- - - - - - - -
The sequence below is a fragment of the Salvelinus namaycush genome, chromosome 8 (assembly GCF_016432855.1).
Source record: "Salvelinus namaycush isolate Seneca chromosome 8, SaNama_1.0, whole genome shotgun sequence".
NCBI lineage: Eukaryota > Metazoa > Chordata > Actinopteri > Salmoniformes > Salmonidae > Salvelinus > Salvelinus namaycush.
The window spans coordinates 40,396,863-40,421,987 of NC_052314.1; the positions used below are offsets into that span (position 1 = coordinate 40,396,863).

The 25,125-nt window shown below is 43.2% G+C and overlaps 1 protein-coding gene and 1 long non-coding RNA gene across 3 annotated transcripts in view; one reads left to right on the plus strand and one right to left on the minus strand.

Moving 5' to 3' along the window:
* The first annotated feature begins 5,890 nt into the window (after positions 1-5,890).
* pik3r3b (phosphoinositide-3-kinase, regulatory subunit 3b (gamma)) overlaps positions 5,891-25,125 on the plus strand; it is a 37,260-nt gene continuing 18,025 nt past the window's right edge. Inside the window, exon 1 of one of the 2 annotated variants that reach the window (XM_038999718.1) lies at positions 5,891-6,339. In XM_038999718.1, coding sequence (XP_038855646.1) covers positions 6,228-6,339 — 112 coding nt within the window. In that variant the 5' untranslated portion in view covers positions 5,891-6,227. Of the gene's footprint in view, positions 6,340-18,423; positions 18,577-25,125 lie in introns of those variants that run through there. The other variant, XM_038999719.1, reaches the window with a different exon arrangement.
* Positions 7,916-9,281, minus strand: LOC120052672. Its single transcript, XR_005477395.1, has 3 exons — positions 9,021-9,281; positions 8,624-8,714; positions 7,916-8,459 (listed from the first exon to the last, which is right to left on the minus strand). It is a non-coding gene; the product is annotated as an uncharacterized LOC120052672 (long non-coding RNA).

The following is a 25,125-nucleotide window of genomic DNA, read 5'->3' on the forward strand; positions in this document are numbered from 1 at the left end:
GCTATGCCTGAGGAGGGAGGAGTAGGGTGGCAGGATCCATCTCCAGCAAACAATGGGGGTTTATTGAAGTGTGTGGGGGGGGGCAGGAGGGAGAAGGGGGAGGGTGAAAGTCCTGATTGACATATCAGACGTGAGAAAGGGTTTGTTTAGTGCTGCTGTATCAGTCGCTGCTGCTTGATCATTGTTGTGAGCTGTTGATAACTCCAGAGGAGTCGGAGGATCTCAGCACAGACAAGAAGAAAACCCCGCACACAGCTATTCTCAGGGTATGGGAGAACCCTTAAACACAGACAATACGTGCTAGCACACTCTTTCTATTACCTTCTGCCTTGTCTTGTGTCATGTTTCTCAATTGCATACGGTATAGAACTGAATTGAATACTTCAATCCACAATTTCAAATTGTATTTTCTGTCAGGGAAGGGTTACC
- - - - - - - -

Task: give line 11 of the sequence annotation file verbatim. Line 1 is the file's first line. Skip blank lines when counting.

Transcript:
GCTATGCCTGAGGAGGGAGGAGTAGGGTGGCAGGATCCATCTCCAGCAAACAATGGGGGTTTATTGAAGTGTGTGGGGGGGGGCAGGAGGGAGAAGGGGGAGGGTGAAAGTCCTGATTGACATATCAGACGTGAGAAAGGGTTTGTTTAGTGCTGCTGTATCAGTCGCTGCTGCTTGATCATTGTTGTGAGCTGTTGATAACTCCAGAGGAGTCGGAGGATCTCAGCACAGACAAGAAGAAAACCCCGCACACAGCTATTCTCAGGGTATGGGAGAACCCTTAAACACAGACAATACGTGCTAGCACACTCTTTCTATTACCTTCTGCCTTGTCTTGTGTCATGTTTCTCAATTGCATACGGTATAGAACTGAATTGAATACTTCAATCCACAATTTCAAATTGTATTTTCTGTCAGGGAAGGGTTACC